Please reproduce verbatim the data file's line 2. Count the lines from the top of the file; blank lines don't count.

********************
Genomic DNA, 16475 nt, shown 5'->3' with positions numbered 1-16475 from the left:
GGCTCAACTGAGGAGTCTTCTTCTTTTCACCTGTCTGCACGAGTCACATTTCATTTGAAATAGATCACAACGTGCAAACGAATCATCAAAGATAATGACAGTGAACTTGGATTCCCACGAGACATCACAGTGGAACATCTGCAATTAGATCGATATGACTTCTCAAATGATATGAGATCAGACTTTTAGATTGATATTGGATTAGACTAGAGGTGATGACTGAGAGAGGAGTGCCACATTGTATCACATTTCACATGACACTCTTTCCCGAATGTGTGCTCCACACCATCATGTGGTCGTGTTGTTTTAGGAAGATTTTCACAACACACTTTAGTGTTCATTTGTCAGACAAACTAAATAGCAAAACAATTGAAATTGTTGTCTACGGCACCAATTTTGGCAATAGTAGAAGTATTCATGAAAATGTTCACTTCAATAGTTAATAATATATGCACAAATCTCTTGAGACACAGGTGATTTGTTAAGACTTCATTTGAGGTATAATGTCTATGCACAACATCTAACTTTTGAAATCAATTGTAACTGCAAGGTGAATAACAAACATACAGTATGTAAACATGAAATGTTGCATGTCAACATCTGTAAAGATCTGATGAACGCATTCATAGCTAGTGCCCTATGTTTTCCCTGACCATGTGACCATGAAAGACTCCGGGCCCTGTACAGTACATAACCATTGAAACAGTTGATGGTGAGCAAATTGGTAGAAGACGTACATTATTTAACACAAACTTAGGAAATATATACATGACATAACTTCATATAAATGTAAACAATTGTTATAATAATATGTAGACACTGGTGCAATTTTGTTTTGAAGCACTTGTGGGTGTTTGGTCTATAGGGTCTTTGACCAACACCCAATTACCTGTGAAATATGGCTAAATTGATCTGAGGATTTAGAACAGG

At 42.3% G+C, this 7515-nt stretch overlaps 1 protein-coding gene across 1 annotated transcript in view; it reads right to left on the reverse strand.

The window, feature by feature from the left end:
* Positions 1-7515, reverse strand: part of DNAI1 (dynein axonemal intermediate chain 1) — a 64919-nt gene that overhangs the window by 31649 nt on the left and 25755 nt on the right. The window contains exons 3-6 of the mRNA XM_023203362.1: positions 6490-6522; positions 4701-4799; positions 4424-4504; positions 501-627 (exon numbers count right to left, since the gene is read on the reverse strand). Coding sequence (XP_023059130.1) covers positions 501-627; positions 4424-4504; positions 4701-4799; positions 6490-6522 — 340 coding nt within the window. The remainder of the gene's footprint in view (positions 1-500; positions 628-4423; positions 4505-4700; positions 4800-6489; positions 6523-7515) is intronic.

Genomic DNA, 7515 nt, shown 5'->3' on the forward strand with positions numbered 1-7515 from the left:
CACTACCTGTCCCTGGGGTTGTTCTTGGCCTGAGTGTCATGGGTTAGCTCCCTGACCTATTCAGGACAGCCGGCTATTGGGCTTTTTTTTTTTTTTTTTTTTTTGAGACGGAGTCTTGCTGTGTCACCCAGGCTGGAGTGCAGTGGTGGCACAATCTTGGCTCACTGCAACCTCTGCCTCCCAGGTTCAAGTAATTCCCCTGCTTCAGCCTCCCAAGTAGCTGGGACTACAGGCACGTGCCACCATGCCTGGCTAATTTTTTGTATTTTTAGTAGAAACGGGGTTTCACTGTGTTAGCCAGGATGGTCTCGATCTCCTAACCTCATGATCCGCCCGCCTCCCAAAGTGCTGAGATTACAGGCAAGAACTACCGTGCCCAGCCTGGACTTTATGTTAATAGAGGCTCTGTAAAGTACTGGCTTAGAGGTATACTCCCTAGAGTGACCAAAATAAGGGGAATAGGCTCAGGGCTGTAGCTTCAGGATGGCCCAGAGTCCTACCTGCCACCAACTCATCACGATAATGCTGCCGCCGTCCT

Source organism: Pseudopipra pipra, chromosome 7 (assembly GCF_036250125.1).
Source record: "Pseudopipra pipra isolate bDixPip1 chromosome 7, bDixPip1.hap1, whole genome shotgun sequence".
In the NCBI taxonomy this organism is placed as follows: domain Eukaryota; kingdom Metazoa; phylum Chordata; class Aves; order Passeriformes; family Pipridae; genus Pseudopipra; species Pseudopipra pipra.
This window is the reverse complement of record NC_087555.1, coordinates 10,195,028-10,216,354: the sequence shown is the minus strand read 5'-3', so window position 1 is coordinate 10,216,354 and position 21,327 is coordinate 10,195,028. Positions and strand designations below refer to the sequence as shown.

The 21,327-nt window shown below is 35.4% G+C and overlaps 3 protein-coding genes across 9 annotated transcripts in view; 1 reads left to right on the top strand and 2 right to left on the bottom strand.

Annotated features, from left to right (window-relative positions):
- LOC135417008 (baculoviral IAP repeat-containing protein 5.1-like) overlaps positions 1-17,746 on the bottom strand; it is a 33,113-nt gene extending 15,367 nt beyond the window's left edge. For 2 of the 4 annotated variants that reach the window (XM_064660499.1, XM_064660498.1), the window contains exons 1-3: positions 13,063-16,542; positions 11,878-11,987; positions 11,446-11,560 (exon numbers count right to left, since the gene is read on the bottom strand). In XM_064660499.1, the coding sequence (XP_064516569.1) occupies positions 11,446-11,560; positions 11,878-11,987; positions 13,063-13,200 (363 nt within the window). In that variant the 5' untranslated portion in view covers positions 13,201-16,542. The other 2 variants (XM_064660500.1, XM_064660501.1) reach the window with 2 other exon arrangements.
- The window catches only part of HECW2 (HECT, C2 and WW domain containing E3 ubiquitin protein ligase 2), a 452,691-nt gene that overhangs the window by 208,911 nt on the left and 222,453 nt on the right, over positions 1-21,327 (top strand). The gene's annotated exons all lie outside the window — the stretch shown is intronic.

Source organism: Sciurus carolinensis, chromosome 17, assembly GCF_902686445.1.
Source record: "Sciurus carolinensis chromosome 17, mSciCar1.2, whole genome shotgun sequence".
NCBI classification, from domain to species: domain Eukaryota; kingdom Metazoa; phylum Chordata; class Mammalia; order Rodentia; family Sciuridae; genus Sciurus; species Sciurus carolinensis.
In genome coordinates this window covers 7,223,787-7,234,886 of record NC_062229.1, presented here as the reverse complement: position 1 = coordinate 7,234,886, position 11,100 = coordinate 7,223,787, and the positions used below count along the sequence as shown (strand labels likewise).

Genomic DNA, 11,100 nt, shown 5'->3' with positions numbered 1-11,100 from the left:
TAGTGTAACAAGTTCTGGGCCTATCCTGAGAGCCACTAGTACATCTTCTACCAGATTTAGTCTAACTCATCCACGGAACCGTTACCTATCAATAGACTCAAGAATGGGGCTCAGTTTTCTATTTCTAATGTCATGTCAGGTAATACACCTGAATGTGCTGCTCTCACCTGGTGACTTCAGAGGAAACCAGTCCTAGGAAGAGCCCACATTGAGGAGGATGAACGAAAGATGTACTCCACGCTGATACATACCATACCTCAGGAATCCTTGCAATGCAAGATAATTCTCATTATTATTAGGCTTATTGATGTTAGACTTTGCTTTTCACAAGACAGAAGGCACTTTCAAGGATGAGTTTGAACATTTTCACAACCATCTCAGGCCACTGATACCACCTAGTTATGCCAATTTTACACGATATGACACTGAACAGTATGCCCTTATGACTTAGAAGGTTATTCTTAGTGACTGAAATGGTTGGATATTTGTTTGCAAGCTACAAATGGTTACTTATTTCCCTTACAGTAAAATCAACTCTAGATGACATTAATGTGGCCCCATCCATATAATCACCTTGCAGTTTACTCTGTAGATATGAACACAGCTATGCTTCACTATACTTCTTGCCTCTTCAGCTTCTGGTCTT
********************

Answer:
GGCTCAACTGAGGAGTCTTCTTCTTTTCACCTGTCTGCACGAGTCACATTTCATTTGAAATAGATCACAACGTGCAAACGAATCATCAAAGATAATGACAGTGAACTTGGATTCCCACGAGACATCACAGTGGAACATCTGCAATTAGATCGATATGACTTCTCAAATGATATGAGATCAGACTTTTAGATTGATATTGGATTAGACTAGAGGTGATGACTGAGAGAGGAGTGCCACATTGTATCACATTTCACATGACACTCTTTCCCGAATGTGTGCTCCACACCATCATGTGGTCGTGTTGTTTTAGGAAGATTTTCACAACACACTTTAGTGTTCATTTGTCAGACAAACTAAATAGCAAAACAATTGAAATTGTTGTCTACGGCACCAATTTTGGCAATAGTAGAAGTATTCATGAAAATGTTCACTTCAATAGTTAATAATATATGCACAAATCTCTTGAGACACAGGTGATTTGTTAAGACTTCATTTGAGGTATAATGTCTATGCACAACATCTAACTTTTGAAATCAATTGTAACTGCAAGGTGAATAACAAACATACAGTATGTAAACATGAAATGTTGCATGTCAACATCTGTAAAGATCTGATGAACGCATTCATAGCTAGTGCCCTATGTTTTCCCTGACCATGTGACCATGAAAGACTCCGGGCCCTGTACAGTACATAACCATTGAAACAGTTGATGGTGAGCAAATTGGTAGAAGACGTACATTATTTAACACAAACTTAGGAAATATATACATGACATAACTTCATATAAATGTAAACAATTGTTATAATAATATGTAGACACTGGTGCAATTTTGTTTTGAAGCACTTGTGGGTGTTTGGTCTATAGGGTCTTTGACCAACACCCAATTACCTGTGAAATATGGCTAAATTGATCTGAGGATTTAGAACAGG